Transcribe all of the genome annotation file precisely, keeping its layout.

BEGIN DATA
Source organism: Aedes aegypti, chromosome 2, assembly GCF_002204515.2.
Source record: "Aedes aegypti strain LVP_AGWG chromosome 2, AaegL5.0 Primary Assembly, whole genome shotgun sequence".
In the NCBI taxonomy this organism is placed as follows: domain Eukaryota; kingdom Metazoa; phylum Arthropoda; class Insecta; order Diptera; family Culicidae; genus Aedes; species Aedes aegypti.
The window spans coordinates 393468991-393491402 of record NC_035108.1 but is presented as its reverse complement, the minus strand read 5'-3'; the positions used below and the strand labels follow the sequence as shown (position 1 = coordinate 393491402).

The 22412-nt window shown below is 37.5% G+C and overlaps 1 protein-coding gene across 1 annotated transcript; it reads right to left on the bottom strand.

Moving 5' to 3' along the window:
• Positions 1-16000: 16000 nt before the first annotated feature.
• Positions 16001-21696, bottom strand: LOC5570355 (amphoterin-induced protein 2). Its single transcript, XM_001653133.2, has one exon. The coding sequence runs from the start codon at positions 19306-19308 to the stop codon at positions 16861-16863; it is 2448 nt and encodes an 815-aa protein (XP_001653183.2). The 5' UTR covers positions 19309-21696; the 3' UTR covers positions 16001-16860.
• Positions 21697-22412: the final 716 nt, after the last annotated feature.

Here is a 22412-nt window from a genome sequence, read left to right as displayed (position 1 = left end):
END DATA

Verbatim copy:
Source organism: Aedes aegypti, chromosome 2, assembly GCF_002204515.2.
Source record: "Aedes aegypti strain LVP_AGWG chromosome 2, AaegL5.0 Primary Assembly, whole genome shotgun sequence".
In the NCBI taxonomy this organism is placed as follows: domain Eukaryota; kingdom Metazoa; phylum Arthropoda; class Insecta; order Diptera; family Culicidae; genus Aedes; species Aedes aegypti.
The window spans coordinates 393468991-393491402 of record NC_035108.1 but is presented as its reverse complement, the minus strand read 5'-3'; the positions used below and the strand labels follow the sequence as shown (position 1 = coordinate 393491402).

The 22412-nt window shown below is 37.5% G+C and overlaps 1 protein-coding gene across 1 annotated transcript; it reads right to left on the bottom strand.

Moving 5' to 3' along the window:
• Positions 1-16000: 16000 nt before the first annotated feature.
• Positions 16001-21696, bottom strand: LOC5570355 (amphoterin-induced protein 2). Its single transcript, XM_001653133.2, has one exon. The coding sequence runs from the start codon at positions 19306-19308 to the stop codon at positions 16861-16863; it is 2448 nt and encodes an 815-aa protein (XP_001653183.2). The 5' UTR covers positions 19309-21696; the 3' UTR covers positions 16001-16860.
• Positions 21697-22412: the final 716 nt, after the last annotated feature.

Here is a 22412-nt window from a genome sequence, read left to right as displayed (position 1 = left end):